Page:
It wasn't Nelson Rockefeller's 1962 divorce from his wife of 31 years, Mary Todhunter Clark, that did him in when the New York governor ran for the Republican nomination in 1964. What likely did? His decision to marry Margaretta "Happy" Murphy, a woman 18 years his junior, just one month after she divorced her husband and surrendered custody of their four children. Long presumed to be the frontrunner for the Republican nomination over opponent Barry Goldwater, Rockefeller found himself dodging criticism from pundits and other politicians. Among his fiercest critics was George W. Bush's grandfather, Prescott Bush. In "Before the Storm: Barry Goldwater and the Unmaking of the American Consensus," Rick Perlstein writes of how Bush spoke out at a prep school graduation against Rockefeller's actions. "Have we come to the point in our life as a nation where the governor of a great state can desert a good wife, mother of his grown children, divorce her, then persuade a young mother of youngsters to abandon her husband and their four children and marry the governor?" On May 26, three days after Rockefeller returned from his honeymoon, Gallup issued some telling statistics. Previously, 43 percent of Republicans had been in favor of Rockefeller and 26 percent for Goldwater. Now, it was Goldwater in the lead -- 35 to 30 percent. Goldwater would go on to win the GOP nomination.
Ronald Reagan was the first and only elected president to have been divorced. Reagan's nine-year marriage to actress Jane Wyman ended in May 1948, when Wyman filed for divorce, claiming that Reagan had become "very political" and that the interest wasn't shared. As a political candidate in later years, Reagan, who was then remarried to Nancy, often "deflected discussion of the [divorce] by insisting that he was not really divorced, since Wyman divorced him," writes biographer Michael Schaller. "While this might appear to be a difference without distinction, Reagan often employed this type of passive language to distance himself from the uncomfortable personal events that either contradicted his embrace of what he called 'traditional family values' or called into question his honesty." But according to Nicholas H. Wolfinger, Reagan's downplaying of the divorce hardly mattered by 1980, when he ran as the Republican's presidential candidate. "Twenty-seven years [after Adlai Stevenson's loss], Ronald Reagan's divorce was the nonevent of his presidential campaign," Wolfinger writes in his 2005 book, "Understanding Divorce."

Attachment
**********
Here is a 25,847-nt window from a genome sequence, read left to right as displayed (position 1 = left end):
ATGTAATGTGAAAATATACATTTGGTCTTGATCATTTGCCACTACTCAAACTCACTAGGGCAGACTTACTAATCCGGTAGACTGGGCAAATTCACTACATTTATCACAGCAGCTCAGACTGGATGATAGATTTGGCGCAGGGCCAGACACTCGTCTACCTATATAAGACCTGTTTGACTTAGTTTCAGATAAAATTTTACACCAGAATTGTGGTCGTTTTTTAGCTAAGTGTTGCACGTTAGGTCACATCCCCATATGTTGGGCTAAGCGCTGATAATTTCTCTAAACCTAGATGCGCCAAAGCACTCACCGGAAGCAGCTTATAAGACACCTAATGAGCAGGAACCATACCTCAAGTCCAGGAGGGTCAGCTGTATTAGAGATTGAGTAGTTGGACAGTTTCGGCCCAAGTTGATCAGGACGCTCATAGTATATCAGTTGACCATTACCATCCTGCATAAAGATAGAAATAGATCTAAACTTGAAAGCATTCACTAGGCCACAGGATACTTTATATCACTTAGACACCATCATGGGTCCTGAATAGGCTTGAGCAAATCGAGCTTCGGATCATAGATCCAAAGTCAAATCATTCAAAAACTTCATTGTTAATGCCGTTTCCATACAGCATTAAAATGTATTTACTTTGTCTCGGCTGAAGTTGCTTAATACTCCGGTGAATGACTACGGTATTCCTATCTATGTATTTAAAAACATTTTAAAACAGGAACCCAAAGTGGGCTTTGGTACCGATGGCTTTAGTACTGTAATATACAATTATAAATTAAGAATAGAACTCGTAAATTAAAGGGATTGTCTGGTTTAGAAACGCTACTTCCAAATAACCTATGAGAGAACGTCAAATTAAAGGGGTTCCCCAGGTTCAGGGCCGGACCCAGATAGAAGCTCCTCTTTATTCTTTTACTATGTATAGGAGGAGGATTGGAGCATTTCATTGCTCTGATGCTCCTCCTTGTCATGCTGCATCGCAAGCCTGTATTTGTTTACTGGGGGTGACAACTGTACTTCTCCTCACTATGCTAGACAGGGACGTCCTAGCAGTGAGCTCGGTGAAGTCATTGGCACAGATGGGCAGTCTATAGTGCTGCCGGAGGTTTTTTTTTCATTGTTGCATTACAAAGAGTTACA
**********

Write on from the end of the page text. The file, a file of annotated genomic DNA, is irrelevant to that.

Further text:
In the run-up to the 1996 presidential election, Vanity Fair writer Gail Sheehy wrote a profile of Republican nominee Bob Dole that suggested that the "family values" candidate had been romantically involved with another woman while married to his first wife, Phyllis Holden. Both the Washington Post and Time magazine investigated the story, eventually finding and interviewing the woman, trade publication editor Meredith Roberts, according to the American Journalism Review. Although both sources confirmed the story independently, each publication passed on publishing it; the Washington Post's executive editor Leonard Downie Jr. ruled that the 30-year-old affair "didn't pass the relevance test." In the end, the National Enquirer ran the story, to apparently little fanfare. As the Post would later write, "the accusations received either scant coverage or no coverage at all in most mainstream outlets, so they likely had little effect on the outcome of the election." In hindsight, the paper called the affair "the least public feeding frenzy of the 1996 presidential campaign."
In June 2008, British publication The Daily Mail alleged that, in the late '70s, Republican presidential nominee John McCain had pursued a relationship with his current wife, Cindy, while still married and living with wife of 14 years, Carol McCain. It wasn't the first time the press had called attention to the circumstances surrounding McCain's second marriage. In 2000, when McCain was running against George W. Bush for the GOP nomination, New York Times columnist Nicholas Kristof wrote this of McCain's divorce and subsequent marriage: "For a candidate running on character and biography, it is also an awkward time to remember: Mr. McCain abandoned his wife, who had reared their three children while he was in Vietnamese prisons, and he then began his political career with the resources of his new wife's family." Still, in 2008, in spite of a Los Angeles Times piece that called into question the chronology of McCain's two marriages, the big divorce story belonged to Rudy Guiliani, the thrice-married former mayor of New York City. As Southern Baptist Convention leader Richard Land told the Associated Press in March 2007, McCain's divorce drama was "a molehill compared to Giuliani's mountain. When you're a war hero, you have less to prove on the character front."